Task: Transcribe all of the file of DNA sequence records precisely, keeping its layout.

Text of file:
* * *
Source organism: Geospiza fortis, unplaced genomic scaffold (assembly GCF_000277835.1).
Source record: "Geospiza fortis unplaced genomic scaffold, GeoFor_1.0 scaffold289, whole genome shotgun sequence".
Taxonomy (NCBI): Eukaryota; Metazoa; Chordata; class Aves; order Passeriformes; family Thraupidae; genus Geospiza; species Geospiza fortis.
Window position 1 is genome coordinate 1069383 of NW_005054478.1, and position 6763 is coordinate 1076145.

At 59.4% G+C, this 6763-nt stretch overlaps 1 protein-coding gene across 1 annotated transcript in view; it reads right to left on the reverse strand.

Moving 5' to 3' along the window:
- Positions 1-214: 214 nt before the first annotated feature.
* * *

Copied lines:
Source organism: Geospiza fortis, unplaced genomic scaffold (assembly GCF_000277835.1).
Source record: "Geospiza fortis unplaced genomic scaffold, GeoFor_1.0 scaffold289, whole genome shotgun sequence".
Taxonomy (NCBI): Eukaryota; Metazoa; Chordata; class Aves; order Passeriformes; family Thraupidae; genus Geospiza; species Geospiza fortis.
Window position 1 is genome coordinate 1069383 of NW_005054478.1, and position 6763 is coordinate 1076145.

At 59.4% G+C, this 6763-nt stretch overlaps 1 protein-coding gene across 1 annotated transcript in view; it reads right to left on the reverse strand.

Moving 5' to 3' along the window:
- Positions 1-214: 214 nt before the first annotated feature.